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Re: Brexit and not very united kingdom politics II

Post by Solauren » 2020-02-01 09:17am

Now, a question for everyone: What happens if after the next UK election, a new party comes to power on a platform of 'we will rejoin the EU'?
\

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Re: Brexit and not very united kingdom politics II

Post by Vendetta » 2020-02-01 10:51am

Solauren wrote:
2020-02-01 09:17am
Now, a question for everyone: What happens if after the next UK election, a new party comes to power on a platform of 'we will rejoin the EU'?
Then they would negotiate an agreement with the EU that would include a lot less of the special arrangements and exceptions that the UK used to have.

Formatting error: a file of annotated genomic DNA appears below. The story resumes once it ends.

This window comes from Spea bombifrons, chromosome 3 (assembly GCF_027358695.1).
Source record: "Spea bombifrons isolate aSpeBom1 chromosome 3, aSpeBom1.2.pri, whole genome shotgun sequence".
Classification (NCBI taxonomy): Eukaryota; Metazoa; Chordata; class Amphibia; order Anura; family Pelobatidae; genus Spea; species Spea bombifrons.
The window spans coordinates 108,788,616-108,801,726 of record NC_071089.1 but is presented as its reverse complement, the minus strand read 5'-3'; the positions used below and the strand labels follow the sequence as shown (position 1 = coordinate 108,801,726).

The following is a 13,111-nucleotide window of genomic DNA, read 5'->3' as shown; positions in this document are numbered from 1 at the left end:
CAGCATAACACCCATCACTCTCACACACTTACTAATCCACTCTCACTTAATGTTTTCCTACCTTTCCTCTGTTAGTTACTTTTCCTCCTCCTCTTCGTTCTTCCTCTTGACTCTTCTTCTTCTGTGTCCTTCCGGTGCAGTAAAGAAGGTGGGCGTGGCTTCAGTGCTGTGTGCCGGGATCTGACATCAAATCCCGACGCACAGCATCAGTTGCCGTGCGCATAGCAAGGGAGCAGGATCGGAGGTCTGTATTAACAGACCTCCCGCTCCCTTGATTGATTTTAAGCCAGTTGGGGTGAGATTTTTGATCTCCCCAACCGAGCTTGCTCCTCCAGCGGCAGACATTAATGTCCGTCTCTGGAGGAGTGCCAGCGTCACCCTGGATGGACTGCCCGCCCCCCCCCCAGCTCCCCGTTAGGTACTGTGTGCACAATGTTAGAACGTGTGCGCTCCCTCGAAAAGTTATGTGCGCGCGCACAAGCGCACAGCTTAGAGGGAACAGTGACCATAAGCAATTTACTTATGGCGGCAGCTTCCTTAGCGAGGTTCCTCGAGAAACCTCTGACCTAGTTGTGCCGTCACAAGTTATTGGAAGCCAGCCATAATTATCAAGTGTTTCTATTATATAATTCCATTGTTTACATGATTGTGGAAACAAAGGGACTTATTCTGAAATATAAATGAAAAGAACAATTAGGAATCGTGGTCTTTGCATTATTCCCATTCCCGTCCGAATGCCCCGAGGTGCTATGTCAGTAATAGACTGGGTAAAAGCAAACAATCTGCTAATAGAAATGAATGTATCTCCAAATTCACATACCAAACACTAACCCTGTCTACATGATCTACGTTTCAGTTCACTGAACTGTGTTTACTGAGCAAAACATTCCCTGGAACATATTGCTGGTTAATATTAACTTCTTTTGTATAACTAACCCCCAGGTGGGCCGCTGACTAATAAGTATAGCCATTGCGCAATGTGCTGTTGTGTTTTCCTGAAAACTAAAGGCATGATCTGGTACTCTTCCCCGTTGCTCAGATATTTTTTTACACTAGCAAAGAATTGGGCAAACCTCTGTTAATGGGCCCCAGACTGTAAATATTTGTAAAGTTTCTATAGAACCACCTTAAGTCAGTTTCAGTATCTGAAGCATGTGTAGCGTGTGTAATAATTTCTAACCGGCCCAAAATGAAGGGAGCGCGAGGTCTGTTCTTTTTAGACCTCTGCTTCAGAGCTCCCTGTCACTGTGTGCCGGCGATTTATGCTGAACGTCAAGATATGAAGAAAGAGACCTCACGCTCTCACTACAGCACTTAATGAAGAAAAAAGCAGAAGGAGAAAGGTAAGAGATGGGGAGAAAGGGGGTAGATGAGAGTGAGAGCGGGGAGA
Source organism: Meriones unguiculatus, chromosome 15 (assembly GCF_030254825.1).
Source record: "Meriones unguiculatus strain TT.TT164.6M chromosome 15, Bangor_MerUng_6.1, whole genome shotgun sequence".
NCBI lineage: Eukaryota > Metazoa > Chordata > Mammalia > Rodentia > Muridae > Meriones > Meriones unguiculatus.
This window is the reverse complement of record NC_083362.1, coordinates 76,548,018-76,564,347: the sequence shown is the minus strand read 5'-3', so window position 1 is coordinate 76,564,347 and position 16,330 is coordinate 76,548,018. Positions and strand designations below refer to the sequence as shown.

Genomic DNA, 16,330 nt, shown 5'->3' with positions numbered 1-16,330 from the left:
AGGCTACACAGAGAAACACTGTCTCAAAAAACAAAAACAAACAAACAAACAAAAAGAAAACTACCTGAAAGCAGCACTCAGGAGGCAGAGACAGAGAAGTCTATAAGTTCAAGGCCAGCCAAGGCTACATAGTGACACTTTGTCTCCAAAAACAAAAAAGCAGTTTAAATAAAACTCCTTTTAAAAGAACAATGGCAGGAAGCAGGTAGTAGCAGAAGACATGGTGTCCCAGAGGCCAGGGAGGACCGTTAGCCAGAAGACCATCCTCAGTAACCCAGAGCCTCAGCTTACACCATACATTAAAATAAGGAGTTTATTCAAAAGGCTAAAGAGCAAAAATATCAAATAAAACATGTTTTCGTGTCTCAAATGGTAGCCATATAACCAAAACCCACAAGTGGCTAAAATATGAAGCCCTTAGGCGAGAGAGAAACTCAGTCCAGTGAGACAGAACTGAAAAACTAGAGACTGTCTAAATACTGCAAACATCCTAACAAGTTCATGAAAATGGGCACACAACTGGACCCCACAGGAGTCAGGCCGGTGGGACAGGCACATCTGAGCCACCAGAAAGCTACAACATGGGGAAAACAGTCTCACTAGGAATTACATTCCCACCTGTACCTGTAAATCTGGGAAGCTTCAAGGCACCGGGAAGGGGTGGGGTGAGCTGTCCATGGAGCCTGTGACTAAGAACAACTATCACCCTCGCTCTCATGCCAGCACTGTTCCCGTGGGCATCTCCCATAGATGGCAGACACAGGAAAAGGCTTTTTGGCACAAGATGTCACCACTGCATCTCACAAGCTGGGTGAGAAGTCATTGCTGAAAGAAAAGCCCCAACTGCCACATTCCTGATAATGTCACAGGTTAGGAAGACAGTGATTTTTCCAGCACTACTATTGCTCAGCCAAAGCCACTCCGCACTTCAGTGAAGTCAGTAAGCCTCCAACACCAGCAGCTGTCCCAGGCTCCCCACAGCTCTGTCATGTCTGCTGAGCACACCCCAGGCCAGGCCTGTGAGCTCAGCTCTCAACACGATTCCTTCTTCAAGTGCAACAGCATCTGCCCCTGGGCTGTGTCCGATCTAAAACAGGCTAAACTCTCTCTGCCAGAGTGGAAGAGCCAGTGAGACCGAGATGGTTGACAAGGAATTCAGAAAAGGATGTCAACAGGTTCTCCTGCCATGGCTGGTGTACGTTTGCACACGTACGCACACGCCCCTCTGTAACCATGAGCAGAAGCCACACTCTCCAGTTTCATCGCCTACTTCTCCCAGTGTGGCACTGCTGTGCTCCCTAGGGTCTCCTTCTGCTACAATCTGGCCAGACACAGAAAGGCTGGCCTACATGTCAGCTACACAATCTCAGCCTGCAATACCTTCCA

The next election is, frankly, going to be far too soon for that though. Unless we do go back to the hard brexit food shortages situation.

It will be when we've had a decade or so of all the promises falling apart (and possibly the union, the DUP are on the back foot because they've supported something that's seriously shafted hardcore Unionists, so Alliance might eat their lunch at the next Stormont and Westminster elections, and where NI goes it will be hard to stop Scotland following) and the tide in the Tory party shifts back to the neoconservative consensus that we'll start to see movement in that direction.

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Re: Brexit and not very united kingdom politics II

Post by bilateralrope » 2020-02-01 01:35pm

Have they decided on a plan for handling the Irish border yet ?

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Re: Brexit and not very united kingdom politics II

Post by Lost Soal » 2020-02-01 01:37pm

Lie and hope it works out.
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Re: Brexit and not very united kingdom politics II